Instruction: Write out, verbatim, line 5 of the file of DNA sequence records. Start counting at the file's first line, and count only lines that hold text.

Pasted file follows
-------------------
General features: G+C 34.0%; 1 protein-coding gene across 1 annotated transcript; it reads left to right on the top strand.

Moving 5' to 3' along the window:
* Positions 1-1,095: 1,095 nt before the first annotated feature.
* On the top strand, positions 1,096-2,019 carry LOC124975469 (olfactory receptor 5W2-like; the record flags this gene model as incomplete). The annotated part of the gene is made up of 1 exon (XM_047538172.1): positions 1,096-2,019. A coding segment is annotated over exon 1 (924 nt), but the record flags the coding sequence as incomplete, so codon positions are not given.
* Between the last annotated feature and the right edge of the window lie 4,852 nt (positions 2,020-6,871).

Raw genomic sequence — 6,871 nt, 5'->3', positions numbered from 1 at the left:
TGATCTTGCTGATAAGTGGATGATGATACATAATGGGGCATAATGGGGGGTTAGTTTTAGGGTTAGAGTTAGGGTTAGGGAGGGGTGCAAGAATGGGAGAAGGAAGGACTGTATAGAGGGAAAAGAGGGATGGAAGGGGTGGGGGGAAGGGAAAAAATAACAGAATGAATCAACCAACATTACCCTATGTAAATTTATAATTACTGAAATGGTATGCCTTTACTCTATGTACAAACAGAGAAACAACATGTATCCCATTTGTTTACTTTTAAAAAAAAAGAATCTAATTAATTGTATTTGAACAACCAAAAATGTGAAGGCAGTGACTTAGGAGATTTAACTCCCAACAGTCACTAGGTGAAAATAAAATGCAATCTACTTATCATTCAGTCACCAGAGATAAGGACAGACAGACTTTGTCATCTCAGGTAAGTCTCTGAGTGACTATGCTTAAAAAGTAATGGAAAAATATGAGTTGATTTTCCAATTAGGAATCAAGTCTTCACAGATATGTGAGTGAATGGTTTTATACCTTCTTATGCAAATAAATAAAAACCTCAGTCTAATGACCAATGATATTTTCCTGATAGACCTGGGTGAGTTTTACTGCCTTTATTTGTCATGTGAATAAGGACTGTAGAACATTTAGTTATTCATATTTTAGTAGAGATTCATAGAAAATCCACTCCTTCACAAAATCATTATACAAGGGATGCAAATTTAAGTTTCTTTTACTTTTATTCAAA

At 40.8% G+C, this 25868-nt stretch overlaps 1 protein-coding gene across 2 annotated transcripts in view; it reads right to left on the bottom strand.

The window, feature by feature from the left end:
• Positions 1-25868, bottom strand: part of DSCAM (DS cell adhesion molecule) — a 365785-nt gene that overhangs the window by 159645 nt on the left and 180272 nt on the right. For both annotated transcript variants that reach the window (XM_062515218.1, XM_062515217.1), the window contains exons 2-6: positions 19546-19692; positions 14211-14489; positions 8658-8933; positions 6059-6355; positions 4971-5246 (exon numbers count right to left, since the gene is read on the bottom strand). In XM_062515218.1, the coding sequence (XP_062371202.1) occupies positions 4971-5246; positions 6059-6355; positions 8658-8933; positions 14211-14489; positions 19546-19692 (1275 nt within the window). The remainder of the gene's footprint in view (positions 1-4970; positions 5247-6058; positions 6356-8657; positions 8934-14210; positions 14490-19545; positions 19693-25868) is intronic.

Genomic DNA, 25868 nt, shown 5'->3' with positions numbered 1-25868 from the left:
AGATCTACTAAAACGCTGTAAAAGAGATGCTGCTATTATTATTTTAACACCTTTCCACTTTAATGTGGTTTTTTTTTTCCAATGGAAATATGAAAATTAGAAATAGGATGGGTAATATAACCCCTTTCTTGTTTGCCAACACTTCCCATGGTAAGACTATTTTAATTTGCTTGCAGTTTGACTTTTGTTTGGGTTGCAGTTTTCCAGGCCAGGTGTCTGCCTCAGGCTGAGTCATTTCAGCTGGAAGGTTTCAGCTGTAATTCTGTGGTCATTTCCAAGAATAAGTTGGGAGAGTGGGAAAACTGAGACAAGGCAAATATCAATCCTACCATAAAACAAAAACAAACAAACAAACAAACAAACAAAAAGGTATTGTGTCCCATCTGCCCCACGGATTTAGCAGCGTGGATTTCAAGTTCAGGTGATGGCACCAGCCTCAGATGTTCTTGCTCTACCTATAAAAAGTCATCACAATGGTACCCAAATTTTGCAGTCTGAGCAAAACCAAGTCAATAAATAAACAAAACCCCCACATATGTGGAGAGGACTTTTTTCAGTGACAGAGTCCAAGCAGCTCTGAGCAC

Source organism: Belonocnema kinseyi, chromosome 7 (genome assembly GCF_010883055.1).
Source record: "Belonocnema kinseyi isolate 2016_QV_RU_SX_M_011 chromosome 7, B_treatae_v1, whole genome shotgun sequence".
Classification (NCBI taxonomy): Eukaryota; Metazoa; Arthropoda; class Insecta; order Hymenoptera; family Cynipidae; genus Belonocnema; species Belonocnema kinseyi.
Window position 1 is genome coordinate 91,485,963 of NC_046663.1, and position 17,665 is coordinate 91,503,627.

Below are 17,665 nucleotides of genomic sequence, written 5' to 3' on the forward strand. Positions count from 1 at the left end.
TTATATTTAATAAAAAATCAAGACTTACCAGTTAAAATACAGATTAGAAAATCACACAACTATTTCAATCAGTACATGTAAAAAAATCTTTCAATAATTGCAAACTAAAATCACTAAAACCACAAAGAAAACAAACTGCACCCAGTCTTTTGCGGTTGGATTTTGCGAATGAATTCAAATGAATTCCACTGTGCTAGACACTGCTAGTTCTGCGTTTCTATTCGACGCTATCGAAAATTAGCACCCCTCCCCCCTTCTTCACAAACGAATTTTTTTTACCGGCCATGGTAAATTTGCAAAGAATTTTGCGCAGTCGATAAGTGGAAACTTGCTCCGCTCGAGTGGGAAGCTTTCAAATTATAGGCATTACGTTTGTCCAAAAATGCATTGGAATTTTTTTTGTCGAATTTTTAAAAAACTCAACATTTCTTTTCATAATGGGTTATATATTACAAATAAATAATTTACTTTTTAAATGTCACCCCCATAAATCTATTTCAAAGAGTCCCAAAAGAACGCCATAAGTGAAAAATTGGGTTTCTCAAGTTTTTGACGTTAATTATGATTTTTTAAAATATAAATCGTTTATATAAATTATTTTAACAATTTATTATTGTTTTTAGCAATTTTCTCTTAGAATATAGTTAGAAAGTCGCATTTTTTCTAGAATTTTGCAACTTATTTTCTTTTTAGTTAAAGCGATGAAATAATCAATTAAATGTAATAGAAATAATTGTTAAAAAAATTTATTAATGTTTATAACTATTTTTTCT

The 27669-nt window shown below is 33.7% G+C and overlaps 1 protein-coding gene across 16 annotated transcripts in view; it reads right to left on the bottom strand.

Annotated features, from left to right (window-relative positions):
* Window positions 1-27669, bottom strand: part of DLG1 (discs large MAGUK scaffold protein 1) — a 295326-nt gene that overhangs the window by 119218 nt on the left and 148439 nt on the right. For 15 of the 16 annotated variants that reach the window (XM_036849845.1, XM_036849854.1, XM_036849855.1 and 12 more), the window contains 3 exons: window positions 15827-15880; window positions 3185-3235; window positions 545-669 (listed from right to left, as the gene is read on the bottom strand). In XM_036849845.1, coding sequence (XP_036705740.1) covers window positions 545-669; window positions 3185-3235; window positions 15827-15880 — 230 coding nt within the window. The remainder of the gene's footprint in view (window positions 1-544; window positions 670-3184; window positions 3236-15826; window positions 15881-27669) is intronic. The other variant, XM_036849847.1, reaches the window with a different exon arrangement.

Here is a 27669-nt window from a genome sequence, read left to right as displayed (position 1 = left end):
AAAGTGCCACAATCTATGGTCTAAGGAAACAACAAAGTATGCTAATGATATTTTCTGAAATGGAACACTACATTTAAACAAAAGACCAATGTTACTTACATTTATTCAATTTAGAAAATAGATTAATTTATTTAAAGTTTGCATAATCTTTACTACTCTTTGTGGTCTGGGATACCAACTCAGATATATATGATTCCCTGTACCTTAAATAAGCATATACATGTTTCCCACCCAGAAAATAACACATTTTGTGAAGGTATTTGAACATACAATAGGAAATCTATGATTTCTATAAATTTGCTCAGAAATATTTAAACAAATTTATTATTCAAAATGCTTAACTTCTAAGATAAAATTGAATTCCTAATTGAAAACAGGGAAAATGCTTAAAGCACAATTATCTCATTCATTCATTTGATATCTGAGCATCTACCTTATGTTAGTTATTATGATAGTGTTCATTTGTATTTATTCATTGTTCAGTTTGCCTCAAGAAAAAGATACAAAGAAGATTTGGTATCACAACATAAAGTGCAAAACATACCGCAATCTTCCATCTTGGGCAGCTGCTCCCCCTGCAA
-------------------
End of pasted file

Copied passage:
* Between the last annotated feature and the right edge of the window lie 4,852 nt (positions 2,020-6,871).